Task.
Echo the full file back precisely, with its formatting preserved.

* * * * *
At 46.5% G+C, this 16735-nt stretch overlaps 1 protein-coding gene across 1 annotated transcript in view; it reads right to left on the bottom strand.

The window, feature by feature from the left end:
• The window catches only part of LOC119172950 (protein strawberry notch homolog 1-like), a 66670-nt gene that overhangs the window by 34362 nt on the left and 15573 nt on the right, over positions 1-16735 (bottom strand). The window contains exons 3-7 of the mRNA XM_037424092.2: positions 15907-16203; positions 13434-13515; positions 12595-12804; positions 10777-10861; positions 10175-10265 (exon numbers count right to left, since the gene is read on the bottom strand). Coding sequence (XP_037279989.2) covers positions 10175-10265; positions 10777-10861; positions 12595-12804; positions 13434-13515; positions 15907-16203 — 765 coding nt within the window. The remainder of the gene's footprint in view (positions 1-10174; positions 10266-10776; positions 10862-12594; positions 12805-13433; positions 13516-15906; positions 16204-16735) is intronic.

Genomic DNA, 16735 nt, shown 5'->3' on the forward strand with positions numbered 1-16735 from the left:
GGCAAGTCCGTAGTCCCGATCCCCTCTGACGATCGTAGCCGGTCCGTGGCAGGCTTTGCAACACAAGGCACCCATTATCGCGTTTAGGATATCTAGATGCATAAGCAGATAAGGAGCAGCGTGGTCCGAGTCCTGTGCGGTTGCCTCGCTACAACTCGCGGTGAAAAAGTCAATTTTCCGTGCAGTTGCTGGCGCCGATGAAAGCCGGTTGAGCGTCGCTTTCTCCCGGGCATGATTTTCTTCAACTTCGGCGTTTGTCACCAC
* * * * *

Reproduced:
At 46.5% G+C, this 16735-nt stretch overlaps 1 protein-coding gene across 1 annotated transcript in view; it reads right to left on the bottom strand.

The window, feature by feature from the left end:
• The window catches only part of LOC119172950 (protein strawberry notch homolog 1-like), a 66670-nt gene that overhangs the window by 34362 nt on the left and 15573 nt on the right, over positions 1-16735 (bottom strand). The window contains exons 3-7 of the mRNA XM_037424092.2: positions 15907-16203; positions 13434-13515; positions 12595-12804; positions 10777-10861; positions 10175-10265 (exon numbers count right to left, since the gene is read on the bottom strand). Coding sequence (XP_037279989.2) covers positions 10175-10265; positions 10777-10861; positions 12595-12804; positions 13434-13515; positions 15907-16203 — 765 coding nt within the window. The remainder of the gene's footprint in view (positions 1-10174; positions 10266-10776; positions 10862-12594; positions 12805-13433; positions 13516-15906; positions 16204-16735) is intronic.

Genomic DNA, 16735 nt, shown 5'->3' on the forward strand with positions numbered 1-16735 from the left:
GGCAAGTCCGTAGTCCCGATCCCCTCTGACGATCGTAGCCGGTCCGTGGCAGGCTTTGCAACACAAGGCACCCATTATCGCGTTTAGGATATCTAGATGCATAAGCAGATAAGGAGCAGCGTGGTCCGAGTCCTGTGCGGTTGCCTCGCTACAACTCGCGGTGAAAAAGTCAATTTTCCGTGCAGTTGCTGGCGCCGATGAAAGCCGGTTGAGCGTCGCTTTCTCCCGGGCATGATTTTCTTCAACTTCGGCGTTTGTCACCAC